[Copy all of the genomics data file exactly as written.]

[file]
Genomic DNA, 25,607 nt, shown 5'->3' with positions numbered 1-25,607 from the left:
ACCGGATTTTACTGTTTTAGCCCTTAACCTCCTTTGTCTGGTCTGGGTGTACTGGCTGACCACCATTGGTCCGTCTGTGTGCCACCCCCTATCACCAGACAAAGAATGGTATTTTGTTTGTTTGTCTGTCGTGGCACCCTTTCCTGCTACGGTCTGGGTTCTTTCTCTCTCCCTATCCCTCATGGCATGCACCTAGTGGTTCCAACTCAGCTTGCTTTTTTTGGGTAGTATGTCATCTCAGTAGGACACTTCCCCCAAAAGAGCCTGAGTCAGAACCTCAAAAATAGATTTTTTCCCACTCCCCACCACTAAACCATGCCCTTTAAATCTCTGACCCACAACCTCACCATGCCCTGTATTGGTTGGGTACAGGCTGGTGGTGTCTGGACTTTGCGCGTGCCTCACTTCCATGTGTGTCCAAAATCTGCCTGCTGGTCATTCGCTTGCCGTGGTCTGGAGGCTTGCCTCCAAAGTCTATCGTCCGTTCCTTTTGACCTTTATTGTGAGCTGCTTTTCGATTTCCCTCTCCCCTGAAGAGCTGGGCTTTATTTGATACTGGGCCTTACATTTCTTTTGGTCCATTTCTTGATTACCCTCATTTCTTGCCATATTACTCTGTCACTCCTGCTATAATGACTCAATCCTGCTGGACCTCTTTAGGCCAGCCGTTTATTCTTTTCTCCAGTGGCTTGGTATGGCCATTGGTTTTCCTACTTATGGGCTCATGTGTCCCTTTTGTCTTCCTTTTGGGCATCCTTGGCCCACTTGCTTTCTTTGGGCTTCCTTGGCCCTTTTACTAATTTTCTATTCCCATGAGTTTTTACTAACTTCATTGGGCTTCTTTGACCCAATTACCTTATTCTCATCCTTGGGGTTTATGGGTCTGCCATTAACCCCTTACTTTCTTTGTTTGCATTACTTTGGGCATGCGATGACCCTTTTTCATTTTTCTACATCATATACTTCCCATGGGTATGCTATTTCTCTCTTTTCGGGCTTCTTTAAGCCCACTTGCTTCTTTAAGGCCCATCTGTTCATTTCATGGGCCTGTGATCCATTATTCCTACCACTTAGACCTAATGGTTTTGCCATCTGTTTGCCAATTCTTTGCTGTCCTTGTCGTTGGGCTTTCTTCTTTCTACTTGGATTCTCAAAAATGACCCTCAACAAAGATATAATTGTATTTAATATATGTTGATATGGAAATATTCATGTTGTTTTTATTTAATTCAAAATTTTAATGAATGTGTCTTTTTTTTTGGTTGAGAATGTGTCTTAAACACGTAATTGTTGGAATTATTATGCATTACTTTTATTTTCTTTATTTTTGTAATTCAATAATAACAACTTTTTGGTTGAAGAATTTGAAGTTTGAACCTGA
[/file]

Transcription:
Genomic DNA, 25,607 nt, shown 5'->3' with positions numbered 1-25,607 from the left:
ACCGGATTTTACTGTTTTAGCCCTTAACCTCCTTTGTCTGGTCTGGGTGTACTGGCTGACCACCATTGGTCCGTCTGTGTGCCACCCCCTATCACCAGACAAAGAATGGTATTTTGTTTGTTTGTCTGTCGTGGCACCCTTTCCTGCTACGGTCTGGGTTCTTTCTCTCTCCCTATCCCTCATGGCATGCACCTAGTGGTTCCAACTCAGCTTGCTTTTTTTGGGTAGTATGTCATCTCAGTAGGACACTTCCCCCAAAAGAGCCTGAGTCAGAACCTCAAAAATAGATTTTTTCCCACTCCCCACCACTAAACCATGCCCTTTAAATCTCTGACCCACAACCTCACCATGCCCTGTATTGGTTGGGTACAGGCTGGTGGTGTCTGGACTTTGCGCGTGCCTCACTTCCATGTGTGTCCAAAATCTGCCTGCTGGTCATTCGCTTGCCGTGGTCTGGAGGCTTGCCTCCAAAGTCTATCGTCCGTTCCTTTTGACCTTTATTGTGAGCTGCTTTTCGATTTCCCTCTCCCCTGAAGAGCTGGGCTTTATTTGATACTGGGCCTTACATTTCTTTTGGTCCATTTCTTGATTACCCTCATTTCTTGCCATATTACTCTGTCACTCCTGCTATAATGACTCAATCCTGCTGGACCTCTTTAGGCCAGCCGTTTATTCTTTTCTCCAGTGGCTTGGTATGGCCATTGGTTTTCCTACTTATGGGCTCATGTGTCCCTTTTGTCTTCCTTTTGGGCATCCTTGGCCCACTTGCTTTCTTTGGGCTTCCTTGGCCCTTTTACTAATTTTCTATTCCCATGAGTTTTTACTAACTTCATTGGGCTTCTTTGACCCAATTACCTTATTCTCATCCTTGGGGTTTATGGGTCTGCCATTAACCCCTTACTTTCTTTGTTTGCATTACTTTGGGCATGCGATGACCCTTTTTCATTTTTCTACATCATATACTTCCCATGGGTATGCTATTTCTCTCTTTTCGGGCTTCTTTAAGCCCACTTGCTTCTTTAAGGCCCATCTGTTCATTTCATGGGCCTGTGATCCATTATTCCTACCACTTAGACCTAATGGTTTTGCCATCTGTTTGCCAATTCTTTGCTGTCCTTGTCGTTGGGCTTTCTTCTTTCTACTTGGATTCTCAAAAATGACCCTCAACAAAGATATAATTGTATTTAATATATGTTGATATGGAAATATTCATGTTGTTTTTATTTAATTCAAAATTTTAATGAATGTGTCTTTTTTTTTGGTTGAGAATGTGTCTTAAACACGTAATTGTTGGAATTATTATGCATTACTTTTATTTTCTTTATTTTTGTAATTCAATAATAACAACTTTTTGGTTGAAGAATTTGAAGTTTGAACCTGA